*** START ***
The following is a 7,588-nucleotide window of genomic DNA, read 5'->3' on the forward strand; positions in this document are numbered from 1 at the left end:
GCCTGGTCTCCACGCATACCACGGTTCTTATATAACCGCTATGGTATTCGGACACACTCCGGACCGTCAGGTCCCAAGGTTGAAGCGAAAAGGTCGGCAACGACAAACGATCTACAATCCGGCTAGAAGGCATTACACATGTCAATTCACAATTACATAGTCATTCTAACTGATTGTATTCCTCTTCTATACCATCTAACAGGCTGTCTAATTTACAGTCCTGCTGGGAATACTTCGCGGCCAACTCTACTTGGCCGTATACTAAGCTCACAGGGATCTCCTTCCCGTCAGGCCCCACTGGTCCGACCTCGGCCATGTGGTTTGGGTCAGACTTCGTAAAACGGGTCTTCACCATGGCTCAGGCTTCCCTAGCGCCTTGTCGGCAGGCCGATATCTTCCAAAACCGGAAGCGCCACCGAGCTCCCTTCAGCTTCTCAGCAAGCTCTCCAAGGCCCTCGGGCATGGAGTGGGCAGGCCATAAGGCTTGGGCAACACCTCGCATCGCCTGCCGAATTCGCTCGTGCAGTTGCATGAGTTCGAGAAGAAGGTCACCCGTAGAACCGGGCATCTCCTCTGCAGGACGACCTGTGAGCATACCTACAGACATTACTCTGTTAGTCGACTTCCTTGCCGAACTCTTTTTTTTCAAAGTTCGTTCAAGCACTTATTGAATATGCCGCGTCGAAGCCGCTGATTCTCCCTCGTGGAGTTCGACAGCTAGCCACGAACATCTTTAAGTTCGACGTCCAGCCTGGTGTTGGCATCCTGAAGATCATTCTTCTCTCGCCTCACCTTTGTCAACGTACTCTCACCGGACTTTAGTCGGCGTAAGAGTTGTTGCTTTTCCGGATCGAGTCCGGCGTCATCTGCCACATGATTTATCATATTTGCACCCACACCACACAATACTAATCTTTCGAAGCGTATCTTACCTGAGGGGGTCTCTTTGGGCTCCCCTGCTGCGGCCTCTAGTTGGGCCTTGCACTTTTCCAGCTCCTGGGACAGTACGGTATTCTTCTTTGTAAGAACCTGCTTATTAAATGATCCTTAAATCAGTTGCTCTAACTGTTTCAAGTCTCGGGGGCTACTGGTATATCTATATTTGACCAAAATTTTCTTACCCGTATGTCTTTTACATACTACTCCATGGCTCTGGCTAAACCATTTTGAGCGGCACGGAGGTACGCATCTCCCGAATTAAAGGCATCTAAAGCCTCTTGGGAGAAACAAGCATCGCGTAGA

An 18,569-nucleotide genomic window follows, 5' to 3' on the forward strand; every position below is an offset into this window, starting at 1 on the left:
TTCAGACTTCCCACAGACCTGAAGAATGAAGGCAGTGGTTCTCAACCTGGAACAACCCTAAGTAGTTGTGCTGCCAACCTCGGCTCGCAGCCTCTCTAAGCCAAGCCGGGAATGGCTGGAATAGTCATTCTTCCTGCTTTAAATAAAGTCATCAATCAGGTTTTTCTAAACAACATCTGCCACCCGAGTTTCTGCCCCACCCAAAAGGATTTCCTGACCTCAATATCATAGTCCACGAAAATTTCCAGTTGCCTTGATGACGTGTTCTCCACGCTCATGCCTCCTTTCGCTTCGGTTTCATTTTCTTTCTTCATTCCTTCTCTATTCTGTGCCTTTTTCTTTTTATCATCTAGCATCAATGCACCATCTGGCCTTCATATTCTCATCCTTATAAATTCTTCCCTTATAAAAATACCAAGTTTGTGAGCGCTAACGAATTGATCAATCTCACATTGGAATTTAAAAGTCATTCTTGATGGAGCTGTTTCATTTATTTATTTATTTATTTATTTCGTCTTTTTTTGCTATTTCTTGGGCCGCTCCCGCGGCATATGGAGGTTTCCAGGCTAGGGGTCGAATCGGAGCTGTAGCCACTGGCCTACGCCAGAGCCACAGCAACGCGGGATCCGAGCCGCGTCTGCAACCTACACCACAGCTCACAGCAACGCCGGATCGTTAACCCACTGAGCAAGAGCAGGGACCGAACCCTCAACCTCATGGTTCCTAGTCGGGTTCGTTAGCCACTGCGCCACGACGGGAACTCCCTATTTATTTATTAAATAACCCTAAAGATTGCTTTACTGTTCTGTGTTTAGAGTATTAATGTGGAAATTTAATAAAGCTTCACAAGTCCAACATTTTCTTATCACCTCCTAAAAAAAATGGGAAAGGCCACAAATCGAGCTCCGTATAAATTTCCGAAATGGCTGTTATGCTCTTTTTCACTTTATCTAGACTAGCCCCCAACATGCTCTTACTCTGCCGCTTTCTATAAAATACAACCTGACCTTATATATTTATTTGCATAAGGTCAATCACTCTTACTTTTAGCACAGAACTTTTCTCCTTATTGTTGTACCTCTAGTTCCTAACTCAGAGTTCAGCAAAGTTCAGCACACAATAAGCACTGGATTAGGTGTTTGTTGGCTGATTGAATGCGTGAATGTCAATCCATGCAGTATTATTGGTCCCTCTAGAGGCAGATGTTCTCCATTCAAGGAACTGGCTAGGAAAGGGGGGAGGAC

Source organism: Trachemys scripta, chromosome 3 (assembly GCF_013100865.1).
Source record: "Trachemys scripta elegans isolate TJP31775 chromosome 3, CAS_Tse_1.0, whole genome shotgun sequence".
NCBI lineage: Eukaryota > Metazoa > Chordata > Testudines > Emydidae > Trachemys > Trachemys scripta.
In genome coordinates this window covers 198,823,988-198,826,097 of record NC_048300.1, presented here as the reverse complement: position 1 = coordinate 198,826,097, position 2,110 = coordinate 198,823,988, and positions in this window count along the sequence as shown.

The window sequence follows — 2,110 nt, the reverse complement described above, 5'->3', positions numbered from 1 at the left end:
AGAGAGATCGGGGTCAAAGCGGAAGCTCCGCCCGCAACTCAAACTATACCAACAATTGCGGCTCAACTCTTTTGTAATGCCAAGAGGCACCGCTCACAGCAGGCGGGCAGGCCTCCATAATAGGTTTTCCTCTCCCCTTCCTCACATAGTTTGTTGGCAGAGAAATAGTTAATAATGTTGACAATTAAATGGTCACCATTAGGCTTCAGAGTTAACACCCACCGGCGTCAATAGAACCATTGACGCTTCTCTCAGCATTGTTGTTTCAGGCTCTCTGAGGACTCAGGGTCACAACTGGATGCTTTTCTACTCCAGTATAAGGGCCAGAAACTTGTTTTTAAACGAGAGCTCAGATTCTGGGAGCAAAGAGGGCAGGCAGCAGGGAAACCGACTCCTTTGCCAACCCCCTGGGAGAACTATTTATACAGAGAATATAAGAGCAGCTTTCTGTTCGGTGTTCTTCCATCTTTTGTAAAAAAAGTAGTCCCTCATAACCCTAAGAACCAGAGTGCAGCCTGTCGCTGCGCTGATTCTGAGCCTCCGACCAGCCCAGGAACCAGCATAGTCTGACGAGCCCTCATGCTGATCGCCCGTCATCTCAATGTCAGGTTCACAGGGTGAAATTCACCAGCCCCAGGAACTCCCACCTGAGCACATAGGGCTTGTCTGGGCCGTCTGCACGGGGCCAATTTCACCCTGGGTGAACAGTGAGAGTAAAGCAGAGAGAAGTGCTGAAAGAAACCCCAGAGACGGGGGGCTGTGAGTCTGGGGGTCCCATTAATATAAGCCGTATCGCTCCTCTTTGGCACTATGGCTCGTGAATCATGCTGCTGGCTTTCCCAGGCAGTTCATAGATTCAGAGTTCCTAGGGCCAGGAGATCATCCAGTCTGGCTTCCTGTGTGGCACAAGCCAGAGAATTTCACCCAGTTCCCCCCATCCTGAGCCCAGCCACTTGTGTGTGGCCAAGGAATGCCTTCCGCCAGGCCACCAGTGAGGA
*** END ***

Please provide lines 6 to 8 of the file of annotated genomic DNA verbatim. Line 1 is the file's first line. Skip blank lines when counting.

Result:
Source record: "Trachemys scripta elegans isolate TJP31775 chromosome 3, CAS_Tse_1.0, whole genome shotgun sequence".
NCBI lineage: Eukaryota > Metazoa > Chordata > Testudines > Emydidae > Trachemys > Trachemys scripta.
In genome coordinates this window covers 198,823,988-198,826,097 of record NC_048300.1, presented here as the reverse complement: position 1 = coordinate 198,826,097, position 2,110 = coordinate 198,823,988, and positions in this window count along the sequence as shown.